(3) Young Employees and a bigger-than-life CEO.

This excerpt is from a May 24th article by Mary Lou Pickel in the Atlanta Journal Constitution, before the scandal broke which is evidence of larger than life CEO.

“Beverly Hall, Atlanta Public Schools superintendent, earned $344,331 last year, the school district said. She is the second-highest paid superintendent in the metro area and runs one of the smallest school districts with 48,696 students. Hall’s compensation includes a $78,115 bonus, a cellphone stipend of $1,200 and a car allowance of $666.

In 2008, Hall earned $352,097. That included an $82,000 bonus, $1,200 for the phone, $588 for the car and $5,000 in miscellaneous. Hall’s current compensation is smaller because her bonus decreased by $4,000 and she did not receive the $5,000 in unspecified pay.

Hall’s bonus fluctuates from year to year depending on whether she meets her performance targets, which are partially based on student achievement, Atlanta school district spokesman Keith Bromery said.” [2]

One huge concern here is tying compensation directly to test score increases without adequate checks and balances – something that appears not to be present here. This reality brings us to the next issue ….

(4) Weak boardBoards may be lacking experience, consisting of friends, showing conflicts of interest, not spending enough time.

There is certainly no outsider perspective or arms length agreements when you look for corroborating data or evidence.  A cozy system existed where the following scenario is possible.   From a June 21st article in the Atlanta Journal-Constitution it was documented that ….

“Beverly Hall ordered the destruction of investigative documents that detailed ‘systematic’ cheating on standardized tests in the Atlanta Public Schools.  APS human resources director Millicent Few is accused of ordering Colinda Howard to destroy records at the direction of superintendent Beverly Hall.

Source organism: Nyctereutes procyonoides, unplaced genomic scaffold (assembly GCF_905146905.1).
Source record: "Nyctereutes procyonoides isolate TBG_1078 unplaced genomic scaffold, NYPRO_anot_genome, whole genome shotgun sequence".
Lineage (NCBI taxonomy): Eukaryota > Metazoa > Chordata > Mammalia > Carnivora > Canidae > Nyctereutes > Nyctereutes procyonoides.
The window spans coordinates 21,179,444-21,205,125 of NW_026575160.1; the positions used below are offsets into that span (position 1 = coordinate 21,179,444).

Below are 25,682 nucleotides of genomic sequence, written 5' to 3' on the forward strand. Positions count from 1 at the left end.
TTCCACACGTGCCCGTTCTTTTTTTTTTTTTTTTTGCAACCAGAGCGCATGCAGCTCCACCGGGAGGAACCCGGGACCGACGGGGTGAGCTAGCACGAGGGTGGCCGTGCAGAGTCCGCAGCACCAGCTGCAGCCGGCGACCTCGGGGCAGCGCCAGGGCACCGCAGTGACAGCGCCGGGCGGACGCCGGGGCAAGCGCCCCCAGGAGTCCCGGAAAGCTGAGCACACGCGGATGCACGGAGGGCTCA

Hall also instructed subordinates to omit ‘adverse findings’ from a new version of the report and then publicly cited the revised document in an aggressive rebuttal of the cheating allegations, the former official says. When she protested, the former official says, her supervisor said the district had the right to ‘sanitize’ the investigation and that ‘the matter was closed’ because Hall ‘had directed that all other documents be destroyed.” [3]

What is the relationship of all these folks …. I would assume they all worked for Beverly Hall if she could order these things to happen.  Why did the investigatory committee not report directly to the school board or another independent group who did report to the board.   In this sense centralization may be a possible cause.  But what about the “Blue Ribbon Committee” (see Conflict of Interest section below.)

Under “Conflict of Interest” section we see that the possible corruption was not just in the office of the superintendent, but may have been in the Atlanta Public School System.

(5) Conflict of Interest – Conflicts of interest affect board members’ decisions, whether consciously or not. “Human nature makes you beholden.” There are two ways to handle conflicts of interest. Either don’t do it or disclose it.  

Conflicts of interest certainly are documented in the above article.  In addition there was an earlier board appointed to review results, however in a response to another AJC article it was pointed out that there was a Blue Ribbon Committee with members of the community who regularly engaged in business dealings with the Atlanta School System. The Committee was –